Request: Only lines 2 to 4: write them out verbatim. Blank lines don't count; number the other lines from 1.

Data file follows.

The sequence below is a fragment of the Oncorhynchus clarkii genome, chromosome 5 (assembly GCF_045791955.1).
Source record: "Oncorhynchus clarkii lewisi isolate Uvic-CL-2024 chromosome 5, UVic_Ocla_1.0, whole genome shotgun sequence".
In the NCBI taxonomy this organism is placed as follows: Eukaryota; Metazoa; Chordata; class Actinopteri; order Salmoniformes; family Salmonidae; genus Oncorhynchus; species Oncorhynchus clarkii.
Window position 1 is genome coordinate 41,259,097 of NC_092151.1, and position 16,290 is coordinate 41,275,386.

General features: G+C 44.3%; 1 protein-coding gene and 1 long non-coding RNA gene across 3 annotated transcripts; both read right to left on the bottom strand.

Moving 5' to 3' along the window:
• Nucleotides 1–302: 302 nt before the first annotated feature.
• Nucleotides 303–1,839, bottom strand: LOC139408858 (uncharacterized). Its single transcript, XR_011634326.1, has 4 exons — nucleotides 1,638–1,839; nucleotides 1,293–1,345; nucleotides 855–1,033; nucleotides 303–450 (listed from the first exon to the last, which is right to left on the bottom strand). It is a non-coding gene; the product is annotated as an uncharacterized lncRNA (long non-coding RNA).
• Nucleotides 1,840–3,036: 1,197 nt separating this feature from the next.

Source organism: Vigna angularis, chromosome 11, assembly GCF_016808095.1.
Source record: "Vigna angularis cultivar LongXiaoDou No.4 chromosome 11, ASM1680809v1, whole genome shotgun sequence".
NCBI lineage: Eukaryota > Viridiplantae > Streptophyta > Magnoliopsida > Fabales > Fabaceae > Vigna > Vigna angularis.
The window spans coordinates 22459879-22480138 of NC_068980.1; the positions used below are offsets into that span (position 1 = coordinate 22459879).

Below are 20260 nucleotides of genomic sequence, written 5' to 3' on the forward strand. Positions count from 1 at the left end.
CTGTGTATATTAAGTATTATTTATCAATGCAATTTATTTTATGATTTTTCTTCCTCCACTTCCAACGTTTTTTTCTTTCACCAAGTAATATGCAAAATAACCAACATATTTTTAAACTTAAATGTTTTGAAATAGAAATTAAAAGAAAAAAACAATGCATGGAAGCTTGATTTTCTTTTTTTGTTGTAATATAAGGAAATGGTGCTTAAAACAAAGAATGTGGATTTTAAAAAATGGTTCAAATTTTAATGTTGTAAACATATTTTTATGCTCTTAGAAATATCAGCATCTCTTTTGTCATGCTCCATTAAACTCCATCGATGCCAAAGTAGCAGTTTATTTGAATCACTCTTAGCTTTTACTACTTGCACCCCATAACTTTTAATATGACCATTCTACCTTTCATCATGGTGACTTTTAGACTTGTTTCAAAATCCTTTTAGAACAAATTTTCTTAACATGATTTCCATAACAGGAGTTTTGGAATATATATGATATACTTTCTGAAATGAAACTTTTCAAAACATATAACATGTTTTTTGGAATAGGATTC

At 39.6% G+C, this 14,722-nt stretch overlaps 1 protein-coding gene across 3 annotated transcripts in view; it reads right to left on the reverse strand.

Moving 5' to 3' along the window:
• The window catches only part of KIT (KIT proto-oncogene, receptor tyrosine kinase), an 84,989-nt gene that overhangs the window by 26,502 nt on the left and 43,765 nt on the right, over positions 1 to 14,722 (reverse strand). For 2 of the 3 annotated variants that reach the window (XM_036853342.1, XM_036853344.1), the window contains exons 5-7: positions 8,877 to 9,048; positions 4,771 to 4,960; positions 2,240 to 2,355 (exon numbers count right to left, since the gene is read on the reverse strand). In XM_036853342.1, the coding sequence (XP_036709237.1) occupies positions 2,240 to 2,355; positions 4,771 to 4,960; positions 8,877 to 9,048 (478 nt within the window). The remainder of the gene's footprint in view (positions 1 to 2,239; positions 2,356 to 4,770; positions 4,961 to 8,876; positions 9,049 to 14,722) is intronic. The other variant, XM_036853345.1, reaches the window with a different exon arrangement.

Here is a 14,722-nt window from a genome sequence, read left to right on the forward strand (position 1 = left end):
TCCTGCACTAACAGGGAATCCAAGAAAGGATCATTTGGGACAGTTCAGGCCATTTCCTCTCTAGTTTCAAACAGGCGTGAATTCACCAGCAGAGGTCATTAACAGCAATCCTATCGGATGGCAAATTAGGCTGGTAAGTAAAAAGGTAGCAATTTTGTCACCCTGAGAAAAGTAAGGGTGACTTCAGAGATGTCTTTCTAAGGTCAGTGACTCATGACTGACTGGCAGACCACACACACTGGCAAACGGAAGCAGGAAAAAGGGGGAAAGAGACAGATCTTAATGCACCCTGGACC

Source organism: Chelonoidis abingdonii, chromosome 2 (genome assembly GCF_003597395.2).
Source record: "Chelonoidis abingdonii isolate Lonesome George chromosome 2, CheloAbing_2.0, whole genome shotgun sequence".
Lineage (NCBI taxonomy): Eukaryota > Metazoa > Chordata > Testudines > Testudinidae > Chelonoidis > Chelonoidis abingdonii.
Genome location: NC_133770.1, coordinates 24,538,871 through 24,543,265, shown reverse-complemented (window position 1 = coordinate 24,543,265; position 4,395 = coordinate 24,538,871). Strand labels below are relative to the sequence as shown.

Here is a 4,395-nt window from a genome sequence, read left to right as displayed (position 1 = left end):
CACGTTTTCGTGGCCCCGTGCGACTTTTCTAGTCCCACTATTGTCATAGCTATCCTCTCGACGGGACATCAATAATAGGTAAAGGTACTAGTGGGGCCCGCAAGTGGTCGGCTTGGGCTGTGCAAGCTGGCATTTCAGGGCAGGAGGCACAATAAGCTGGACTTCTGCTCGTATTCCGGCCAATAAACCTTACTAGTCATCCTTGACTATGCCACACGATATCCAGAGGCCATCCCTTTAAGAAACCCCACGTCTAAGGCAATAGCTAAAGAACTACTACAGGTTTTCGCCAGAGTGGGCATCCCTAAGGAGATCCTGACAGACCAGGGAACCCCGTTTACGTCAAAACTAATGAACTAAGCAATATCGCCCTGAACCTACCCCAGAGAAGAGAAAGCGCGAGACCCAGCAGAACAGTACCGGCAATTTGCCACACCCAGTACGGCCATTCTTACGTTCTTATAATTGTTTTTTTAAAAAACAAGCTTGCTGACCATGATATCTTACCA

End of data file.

Source record: "Oncorhynchus clarkii lewisi isolate Uvic-CL-2024 chromosome 5, UVic_Ocla_1.0, whole genome shotgun sequence".
In the NCBI taxonomy this organism is placed as follows: Eukaryota; Metazoa; Chordata; class Actinopteri; order Salmoniformes; family Salmonidae; genus Oncorhynchus; species Oncorhynchus clarkii.
Window position 1 is genome coordinate 41,259,097 of NC_092151.1, and position 16,290 is coordinate 41,275,386.